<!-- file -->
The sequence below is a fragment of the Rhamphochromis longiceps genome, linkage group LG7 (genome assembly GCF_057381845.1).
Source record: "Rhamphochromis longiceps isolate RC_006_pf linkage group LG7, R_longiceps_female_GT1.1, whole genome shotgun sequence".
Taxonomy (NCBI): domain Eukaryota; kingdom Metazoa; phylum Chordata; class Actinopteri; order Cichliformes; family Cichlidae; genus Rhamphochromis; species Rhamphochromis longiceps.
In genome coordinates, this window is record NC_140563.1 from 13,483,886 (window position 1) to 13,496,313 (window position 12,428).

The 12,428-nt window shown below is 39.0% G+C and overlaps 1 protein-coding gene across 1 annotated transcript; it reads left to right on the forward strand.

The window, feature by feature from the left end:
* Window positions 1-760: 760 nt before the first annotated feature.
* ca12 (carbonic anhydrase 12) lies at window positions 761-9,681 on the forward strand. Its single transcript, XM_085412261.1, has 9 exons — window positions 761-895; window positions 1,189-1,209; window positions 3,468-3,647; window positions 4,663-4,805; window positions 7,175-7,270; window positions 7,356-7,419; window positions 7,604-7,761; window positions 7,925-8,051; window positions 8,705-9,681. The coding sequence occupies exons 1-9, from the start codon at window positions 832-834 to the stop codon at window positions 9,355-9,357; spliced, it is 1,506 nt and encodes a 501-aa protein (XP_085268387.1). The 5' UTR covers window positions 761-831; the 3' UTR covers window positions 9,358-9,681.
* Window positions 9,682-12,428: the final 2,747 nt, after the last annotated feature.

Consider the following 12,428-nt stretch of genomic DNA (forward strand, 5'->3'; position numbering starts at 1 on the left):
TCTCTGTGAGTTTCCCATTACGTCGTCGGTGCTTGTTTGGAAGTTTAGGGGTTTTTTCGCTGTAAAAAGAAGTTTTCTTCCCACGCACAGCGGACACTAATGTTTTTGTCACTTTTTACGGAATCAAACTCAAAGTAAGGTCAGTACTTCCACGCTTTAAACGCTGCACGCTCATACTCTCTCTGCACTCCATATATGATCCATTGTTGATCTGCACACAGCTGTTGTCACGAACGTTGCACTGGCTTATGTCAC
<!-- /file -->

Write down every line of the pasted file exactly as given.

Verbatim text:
The sequence below is a fragment of the Rhamphochromis longiceps genome, linkage group LG7 (genome assembly GCF_057381845.1).
Source record: "Rhamphochromis longiceps isolate RC_006_pf linkage group LG7, R_longiceps_female_GT1.1, whole genome shotgun sequence".
Taxonomy (NCBI): domain Eukaryota; kingdom Metazoa; phylum Chordata; class Actinopteri; order Cichliformes; family Cichlidae; genus Rhamphochromis; species Rhamphochromis longiceps.
In genome coordinates, this window is record NC_140563.1 from 13,483,886 (window position 1) to 13,496,313 (window position 12,428).

The 12,428-nt window shown below is 39.0% G+C and overlaps 1 protein-coding gene across 1 annotated transcript; it reads left to right on the forward strand.

The window, feature by feature from the left end:
* Window positions 1-760: 760 nt before the first annotated feature.
* ca12 (carbonic anhydrase 12) lies at window positions 761-9,681 on the forward strand. Its single transcript, XM_085412261.1, has 9 exons — window positions 761-895; window positions 1,189-1,209; window positions 3,468-3,647; window positions 4,663-4,805; window positions 7,175-7,270; window positions 7,356-7,419; window positions 7,604-7,761; window positions 7,925-8,051; window positions 8,705-9,681. The coding sequence occupies exons 1-9, from the start codon at window positions 832-834 to the stop codon at window positions 9,355-9,357; spliced, it is 1,506 nt and encodes a 501-aa protein (XP_085268387.1). The 5' UTR covers window positions 761-831; the 3' UTR covers window positions 9,358-9,681.
* Window positions 9,682-12,428: the final 2,747 nt, after the last annotated feature.

Consider the following 12,428-nt stretch of genomic DNA (forward strand, 5'->3'; position numbering starts at 1 on the left):
TCTCTGTGAGTTTCCCATTACGTCGTCGGTGCTTGTTTGGAAGTTTAGGGGTTTTTTCGCTGTAAAAAGAAGTTTTCTTCCCACGCACAGCGGACACTAATGTTTTTGTCACTTTTTACGGAATCAAACTCAAAGTAAGGTCAGTACTTCCACGCTTTAAACGCTGCACGCTCATACTCTCTCTGCACTCCATATATGATCCATTGTTGATCTGCACACAGCTGTTGTCACGAACGTTGCACTGGCTTATGTCAC